Zn2+-stimulated sphingomyelinase is secreted by many cell types and is a product of the acid sphingomyelinase gene

Scott L. Schissel, Edward H. Schuchman, Kevin Jon Williams, Ira Tabas

Research output: Contribution to journalArticlepeer-review

256 Scopus citations

Abstract

Mammalian sphingomyelinases have been implicated in many important physiological and pathophysiological processes. Although several mammalian sphingomyelinases have been identified and studied, one of these, an acidic Zn2+-stimulated sphingomyelinase (Zn-SMase) originally found in fetal bovine serum, has received little attention since its first and only report 7 years ago. We now show that Zn-SMase activity is secreted by human and murine macrophages, human skin fibroblasts, microglial cells, and several other cells in culture and is markedly up-regulated during differentiation of human monocytes to macrophages. Remarkably, peritoneal macrophages from mice in which the acid SMase gene had been disrupted by homologous recombination secreted no Zn-SMase activity, indicating that this enzyme and the intracellular lysosomal SMase, which is Zn-independent, arise from the same gene. Furthermore, skin fibroblasts from patients with types A and B Niemann- Pick disease, which are known to lack lysosomal SMase activity, also lack Zn- SMase activity in their conditioned media. Chinese hamster ovary cells stably transfected with a cDNA encoding lysosomal SMase massively over-express both cellular lysosomal SMase and secreted Zn-SMase activities. Thus, Zn-SMase arises independently of alternative splicing, suggesting a post- translational process. In summary, a wide variety of cell types secrete Zn- SMase activity, which arises from the same gene as lysosomal SMase. This secreted enzyme may play roles in physiological and pathophysiological processes involving extracellular sphingomyelin hydrolysis.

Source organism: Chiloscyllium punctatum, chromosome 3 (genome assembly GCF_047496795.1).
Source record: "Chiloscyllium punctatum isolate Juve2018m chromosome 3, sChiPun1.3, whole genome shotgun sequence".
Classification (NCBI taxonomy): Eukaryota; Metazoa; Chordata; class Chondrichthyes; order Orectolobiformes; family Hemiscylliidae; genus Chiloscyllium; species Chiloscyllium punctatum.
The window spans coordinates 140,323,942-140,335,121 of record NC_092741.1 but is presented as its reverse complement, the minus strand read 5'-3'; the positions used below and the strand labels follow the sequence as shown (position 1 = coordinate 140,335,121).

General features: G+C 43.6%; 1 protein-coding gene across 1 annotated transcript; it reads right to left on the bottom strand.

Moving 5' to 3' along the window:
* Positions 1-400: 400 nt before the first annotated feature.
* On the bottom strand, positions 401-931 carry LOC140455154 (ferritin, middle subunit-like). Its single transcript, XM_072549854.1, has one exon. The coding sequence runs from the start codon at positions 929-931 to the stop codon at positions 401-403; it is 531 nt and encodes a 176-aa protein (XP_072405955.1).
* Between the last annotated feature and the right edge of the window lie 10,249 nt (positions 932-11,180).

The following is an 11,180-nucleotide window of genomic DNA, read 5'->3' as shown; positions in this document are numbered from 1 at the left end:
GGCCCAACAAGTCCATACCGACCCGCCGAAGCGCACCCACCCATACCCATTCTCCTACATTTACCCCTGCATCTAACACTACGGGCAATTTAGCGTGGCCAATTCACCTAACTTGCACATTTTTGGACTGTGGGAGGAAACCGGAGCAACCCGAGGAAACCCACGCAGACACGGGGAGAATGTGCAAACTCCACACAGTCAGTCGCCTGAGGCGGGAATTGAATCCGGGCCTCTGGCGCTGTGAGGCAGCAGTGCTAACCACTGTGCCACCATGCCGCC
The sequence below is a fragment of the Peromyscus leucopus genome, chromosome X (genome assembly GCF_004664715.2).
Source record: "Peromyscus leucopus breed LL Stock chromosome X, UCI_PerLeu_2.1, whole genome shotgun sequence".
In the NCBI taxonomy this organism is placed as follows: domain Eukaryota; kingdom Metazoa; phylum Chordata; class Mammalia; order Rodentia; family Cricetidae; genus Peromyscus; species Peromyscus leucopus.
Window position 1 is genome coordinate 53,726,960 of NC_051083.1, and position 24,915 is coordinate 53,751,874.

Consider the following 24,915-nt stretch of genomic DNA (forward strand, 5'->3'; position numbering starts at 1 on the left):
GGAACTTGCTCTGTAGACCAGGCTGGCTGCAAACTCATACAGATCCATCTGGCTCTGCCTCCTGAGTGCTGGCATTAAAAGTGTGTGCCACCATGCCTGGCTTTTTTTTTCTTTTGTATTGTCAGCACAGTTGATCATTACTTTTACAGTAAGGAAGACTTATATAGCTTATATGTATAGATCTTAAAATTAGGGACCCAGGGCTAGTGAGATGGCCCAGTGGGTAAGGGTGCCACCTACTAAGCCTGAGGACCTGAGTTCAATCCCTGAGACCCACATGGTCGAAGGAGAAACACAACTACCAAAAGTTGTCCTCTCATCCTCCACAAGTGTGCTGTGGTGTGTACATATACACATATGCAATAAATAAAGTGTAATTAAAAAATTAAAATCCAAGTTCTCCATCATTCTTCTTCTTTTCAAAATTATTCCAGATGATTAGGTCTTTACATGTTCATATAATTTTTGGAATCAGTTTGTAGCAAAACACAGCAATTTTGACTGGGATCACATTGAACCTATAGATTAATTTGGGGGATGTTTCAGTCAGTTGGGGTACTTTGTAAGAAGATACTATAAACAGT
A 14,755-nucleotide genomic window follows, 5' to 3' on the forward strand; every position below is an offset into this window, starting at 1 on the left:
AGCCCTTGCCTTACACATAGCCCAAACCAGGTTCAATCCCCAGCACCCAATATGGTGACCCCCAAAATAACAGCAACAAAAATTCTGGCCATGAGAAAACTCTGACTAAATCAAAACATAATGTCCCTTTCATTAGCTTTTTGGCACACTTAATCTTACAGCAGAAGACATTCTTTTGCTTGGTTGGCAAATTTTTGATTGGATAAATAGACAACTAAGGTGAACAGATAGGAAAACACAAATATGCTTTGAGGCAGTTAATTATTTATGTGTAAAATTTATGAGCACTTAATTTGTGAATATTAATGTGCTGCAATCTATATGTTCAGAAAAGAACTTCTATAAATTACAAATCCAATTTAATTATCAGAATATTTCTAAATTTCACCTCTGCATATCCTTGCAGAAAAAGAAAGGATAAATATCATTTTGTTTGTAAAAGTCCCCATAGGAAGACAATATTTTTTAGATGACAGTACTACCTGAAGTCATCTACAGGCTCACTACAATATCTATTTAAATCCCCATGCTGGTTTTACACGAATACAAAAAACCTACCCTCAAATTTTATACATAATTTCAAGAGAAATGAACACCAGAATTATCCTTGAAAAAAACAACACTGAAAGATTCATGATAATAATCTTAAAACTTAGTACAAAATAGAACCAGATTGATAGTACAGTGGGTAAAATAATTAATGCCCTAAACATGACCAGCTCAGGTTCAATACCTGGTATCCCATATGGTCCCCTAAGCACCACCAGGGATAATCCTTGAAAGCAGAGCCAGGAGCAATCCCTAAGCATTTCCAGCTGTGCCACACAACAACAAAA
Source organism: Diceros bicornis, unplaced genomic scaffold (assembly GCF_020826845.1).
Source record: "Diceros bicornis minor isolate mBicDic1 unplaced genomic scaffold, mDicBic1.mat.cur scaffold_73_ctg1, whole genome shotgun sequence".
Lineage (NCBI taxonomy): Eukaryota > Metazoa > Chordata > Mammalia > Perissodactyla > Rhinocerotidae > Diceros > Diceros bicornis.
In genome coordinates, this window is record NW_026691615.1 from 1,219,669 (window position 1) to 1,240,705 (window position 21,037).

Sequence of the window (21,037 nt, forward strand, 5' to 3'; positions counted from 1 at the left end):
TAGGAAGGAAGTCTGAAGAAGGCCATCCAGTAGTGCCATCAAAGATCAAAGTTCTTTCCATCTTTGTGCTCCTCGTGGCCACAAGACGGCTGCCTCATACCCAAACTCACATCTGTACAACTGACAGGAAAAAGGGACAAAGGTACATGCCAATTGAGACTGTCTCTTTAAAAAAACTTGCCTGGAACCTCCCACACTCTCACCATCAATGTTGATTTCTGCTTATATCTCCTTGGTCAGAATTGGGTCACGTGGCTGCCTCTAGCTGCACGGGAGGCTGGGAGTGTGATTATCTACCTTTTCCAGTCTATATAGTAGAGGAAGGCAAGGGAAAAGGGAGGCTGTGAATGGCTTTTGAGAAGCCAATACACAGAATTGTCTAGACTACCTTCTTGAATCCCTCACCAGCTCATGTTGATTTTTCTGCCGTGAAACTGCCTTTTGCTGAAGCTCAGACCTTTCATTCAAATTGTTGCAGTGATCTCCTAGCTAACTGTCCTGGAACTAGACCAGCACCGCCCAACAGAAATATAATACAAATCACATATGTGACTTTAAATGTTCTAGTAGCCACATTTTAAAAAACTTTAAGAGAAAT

Original languageEnglish
Pages (from-to)18431-18436
Number of pages6
JournalJournal of Biological Chemistry
Volume271
Issue number31
DOIs
StatePublished - 1996

Fingerprint

Dive into the research topics of 'Zn2+-stimulated sphingomyelinase is secreted by many cell types and is a product of the acid sphingomyelinase gene'. Together they form a unique fingerprint.

Cite this